Exposure of breastfed infants to quercetin after consumption of a single meal rich in quercetin by their mothers

Authors

  • Ewa Romaszko,

    1. NZOZ Atarax, Olsztyn, Poland
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  • Wiesław Wiczkowski,

    1. Department of Chemistry and Biodynamics of Food, Institute of Animal Reproduction and Food Research, The Polish Academy of Sciences, Olsztyn, Poland
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  • Jerzy Romaszko,

    1. NZOZ Pantamed Sp z o.o, Olsztyn, Poland
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  • Joanna Honke,

    1. Department of Chemistry and Biodynamics of Food, Institute of Animal Reproduction and Food Research, The Polish Academy of Sciences, Olsztyn, Poland
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  • Mariusz K. Piskula

    Corresponding author
    1. Department of Chemistry and Biodynamics of Food, Institute of Animal Reproduction and Food Research, The Polish Academy of Sciences, Olsztyn, Poland
    • Correspondence: Professor Mariusz K. Piskula, Department of Chemistry and Biodynamics of Food, Institute of Animal Reproduction and Food Research, The Polish Academy of Sciences, Tuwima 10, 10-748 Olsztyn, Poland

      E-mail: m.piskula@pan.olsztyn.pl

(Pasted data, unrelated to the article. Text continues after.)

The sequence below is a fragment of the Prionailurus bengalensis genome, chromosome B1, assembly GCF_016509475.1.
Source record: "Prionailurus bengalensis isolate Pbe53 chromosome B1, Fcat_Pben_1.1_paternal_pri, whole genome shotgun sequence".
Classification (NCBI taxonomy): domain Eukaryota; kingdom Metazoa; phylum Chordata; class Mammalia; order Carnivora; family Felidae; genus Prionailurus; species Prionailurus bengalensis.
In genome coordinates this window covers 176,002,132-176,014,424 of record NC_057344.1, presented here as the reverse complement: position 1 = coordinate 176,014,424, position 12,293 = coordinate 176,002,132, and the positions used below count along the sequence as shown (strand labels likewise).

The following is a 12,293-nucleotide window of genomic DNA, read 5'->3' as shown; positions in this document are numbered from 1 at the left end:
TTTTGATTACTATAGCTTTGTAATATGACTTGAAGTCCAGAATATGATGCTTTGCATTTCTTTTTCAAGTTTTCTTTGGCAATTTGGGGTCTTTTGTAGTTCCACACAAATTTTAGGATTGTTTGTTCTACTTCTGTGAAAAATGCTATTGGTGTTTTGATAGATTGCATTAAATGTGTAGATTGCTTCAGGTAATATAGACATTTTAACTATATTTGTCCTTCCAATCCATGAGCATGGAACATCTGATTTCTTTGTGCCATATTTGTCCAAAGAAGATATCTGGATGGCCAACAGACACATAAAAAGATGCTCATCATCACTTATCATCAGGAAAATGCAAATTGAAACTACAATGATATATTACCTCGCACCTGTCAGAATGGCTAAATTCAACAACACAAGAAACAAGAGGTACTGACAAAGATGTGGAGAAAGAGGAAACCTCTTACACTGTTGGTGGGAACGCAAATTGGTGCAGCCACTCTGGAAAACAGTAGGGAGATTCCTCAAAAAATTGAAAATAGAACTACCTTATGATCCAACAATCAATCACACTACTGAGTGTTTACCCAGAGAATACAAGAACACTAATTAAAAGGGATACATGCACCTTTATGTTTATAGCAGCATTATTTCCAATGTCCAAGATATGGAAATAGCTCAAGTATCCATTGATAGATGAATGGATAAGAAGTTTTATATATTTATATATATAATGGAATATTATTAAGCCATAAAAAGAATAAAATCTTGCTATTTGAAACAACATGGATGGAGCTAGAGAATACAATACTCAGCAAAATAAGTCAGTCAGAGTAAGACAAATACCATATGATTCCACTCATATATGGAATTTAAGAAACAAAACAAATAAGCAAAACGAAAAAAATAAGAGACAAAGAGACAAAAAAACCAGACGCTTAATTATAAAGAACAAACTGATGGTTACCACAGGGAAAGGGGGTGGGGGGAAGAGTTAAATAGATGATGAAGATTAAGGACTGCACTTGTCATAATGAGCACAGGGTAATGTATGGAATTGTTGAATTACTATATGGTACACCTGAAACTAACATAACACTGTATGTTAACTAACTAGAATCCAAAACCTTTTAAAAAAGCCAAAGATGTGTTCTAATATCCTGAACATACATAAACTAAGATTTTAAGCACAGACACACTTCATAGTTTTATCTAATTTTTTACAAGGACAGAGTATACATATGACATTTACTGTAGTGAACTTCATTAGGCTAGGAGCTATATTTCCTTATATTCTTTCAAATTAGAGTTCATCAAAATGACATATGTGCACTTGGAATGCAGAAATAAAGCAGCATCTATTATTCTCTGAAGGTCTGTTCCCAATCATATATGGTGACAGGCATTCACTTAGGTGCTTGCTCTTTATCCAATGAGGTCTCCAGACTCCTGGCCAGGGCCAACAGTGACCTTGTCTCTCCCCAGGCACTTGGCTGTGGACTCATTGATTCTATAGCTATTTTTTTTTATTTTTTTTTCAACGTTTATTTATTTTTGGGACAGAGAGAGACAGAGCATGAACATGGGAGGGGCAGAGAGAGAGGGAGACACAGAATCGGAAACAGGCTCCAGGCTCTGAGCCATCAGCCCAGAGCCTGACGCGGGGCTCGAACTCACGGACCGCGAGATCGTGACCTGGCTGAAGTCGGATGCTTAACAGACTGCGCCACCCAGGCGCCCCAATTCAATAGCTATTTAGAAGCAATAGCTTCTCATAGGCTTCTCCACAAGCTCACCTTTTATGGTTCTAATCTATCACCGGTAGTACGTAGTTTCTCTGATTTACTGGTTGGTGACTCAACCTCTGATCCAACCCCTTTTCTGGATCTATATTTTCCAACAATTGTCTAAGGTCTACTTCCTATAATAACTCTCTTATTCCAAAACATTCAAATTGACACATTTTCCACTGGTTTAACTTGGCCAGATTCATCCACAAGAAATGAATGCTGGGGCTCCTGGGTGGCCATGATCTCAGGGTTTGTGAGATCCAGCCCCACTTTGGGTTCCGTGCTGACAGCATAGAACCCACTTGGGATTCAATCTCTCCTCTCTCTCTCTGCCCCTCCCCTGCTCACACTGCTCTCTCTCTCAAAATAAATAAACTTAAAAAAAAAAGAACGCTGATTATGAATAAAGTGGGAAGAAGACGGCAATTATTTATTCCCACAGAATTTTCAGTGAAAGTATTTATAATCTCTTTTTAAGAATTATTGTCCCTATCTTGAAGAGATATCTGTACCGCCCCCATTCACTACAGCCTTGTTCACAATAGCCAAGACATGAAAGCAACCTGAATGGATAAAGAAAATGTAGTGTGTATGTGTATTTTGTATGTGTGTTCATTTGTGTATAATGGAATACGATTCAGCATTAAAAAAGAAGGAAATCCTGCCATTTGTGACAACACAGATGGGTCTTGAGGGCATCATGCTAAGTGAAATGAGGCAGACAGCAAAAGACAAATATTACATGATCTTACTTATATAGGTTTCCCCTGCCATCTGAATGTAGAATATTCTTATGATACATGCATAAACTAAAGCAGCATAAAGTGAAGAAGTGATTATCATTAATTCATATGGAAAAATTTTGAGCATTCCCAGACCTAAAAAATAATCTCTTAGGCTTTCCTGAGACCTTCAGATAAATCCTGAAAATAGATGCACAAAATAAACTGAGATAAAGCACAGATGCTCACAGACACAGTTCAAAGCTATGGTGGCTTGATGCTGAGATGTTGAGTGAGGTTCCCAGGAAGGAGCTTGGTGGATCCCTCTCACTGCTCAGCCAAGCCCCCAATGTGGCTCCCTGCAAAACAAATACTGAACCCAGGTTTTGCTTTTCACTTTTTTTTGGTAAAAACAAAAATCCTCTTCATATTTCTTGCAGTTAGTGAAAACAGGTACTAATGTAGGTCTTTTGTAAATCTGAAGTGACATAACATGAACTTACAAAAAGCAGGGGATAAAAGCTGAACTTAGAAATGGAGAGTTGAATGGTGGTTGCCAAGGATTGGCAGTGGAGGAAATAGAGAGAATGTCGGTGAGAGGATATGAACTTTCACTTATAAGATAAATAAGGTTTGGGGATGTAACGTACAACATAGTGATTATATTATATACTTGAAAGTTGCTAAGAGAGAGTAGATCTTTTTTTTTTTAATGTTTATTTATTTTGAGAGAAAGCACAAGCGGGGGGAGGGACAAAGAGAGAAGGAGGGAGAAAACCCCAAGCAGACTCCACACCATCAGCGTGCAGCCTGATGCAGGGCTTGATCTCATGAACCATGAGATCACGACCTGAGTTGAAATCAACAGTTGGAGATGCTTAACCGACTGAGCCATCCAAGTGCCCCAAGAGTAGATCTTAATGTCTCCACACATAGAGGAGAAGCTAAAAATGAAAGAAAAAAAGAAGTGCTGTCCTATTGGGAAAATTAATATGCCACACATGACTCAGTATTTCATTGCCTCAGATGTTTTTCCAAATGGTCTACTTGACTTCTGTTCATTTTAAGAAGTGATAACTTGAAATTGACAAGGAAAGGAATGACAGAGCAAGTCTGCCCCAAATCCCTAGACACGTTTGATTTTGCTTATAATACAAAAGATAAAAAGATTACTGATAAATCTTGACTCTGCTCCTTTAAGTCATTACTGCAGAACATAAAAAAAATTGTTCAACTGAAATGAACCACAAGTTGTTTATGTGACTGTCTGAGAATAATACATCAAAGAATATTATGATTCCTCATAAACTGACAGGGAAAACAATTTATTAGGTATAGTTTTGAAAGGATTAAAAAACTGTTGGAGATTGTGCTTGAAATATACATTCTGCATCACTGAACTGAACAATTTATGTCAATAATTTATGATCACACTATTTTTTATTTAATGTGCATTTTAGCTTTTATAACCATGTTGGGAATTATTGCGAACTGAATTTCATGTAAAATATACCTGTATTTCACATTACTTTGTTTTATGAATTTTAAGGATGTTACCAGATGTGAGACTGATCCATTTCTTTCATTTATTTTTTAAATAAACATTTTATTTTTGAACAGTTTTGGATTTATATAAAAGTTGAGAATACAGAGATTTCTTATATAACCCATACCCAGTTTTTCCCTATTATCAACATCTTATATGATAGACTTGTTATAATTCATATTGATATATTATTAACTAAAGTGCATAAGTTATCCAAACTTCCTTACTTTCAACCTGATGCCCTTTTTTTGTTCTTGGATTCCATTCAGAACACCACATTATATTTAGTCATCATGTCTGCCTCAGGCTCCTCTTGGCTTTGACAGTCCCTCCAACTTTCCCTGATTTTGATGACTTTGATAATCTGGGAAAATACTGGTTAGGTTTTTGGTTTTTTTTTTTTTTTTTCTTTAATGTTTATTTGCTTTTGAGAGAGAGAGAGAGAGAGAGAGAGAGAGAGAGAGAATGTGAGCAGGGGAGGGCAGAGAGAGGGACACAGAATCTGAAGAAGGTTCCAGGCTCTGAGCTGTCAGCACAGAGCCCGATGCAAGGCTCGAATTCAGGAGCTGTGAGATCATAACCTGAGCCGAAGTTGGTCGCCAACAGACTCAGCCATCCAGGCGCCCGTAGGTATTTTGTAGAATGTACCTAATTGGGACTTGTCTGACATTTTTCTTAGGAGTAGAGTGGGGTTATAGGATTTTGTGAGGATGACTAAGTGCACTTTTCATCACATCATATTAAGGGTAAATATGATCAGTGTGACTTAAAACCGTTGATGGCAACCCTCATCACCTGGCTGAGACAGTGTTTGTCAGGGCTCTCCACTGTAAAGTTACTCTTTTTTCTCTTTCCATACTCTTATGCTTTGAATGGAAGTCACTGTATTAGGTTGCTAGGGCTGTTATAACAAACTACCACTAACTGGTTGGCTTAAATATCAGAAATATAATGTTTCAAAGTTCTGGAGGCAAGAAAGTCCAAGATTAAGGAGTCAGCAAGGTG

Fax: +48-89-524-01-24

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Abstract

Scope

The exposure to quercetin (Q) has not been studied in breastfed infants whose mothers were consuming a Q-rich diet. The objective of the study was to determine whether plant-origin antioxidant-Q passes from the mother's diet to her milk and to calculate the pharmacokinetic parameters of this phenomenon.

Methods and results

Eleven breastfeeding women were included in this controlled case study. Volunteers followed a Q-restricted diet for 5 consecutive days with the exception of the 3rd day when they received a single meal providing 1 mg of Q per kg of body weight. Urine analysis showed the presence of Q already in the first collected samples after the test (1.5–4 h), which indicated its rapid absorption from the meal. The Cmax = 68 ± 8.44 nmol/L concentration of Q in the milk was calculated for Tmax = 11.89 ± 3.37 h. It was significantly different (p = 0.007) from 40 nmol/L and (p = 0.016) from 42 nmol/L of Q concentration before and 48 h after the test, respectively.

Conclusions

Q was shown to be a component of human milk at the nmol/L level. Infants breastfed by mothers consuming a diet rich in Q are exposed to a dose of approximately 0.01 mg of Q daily.

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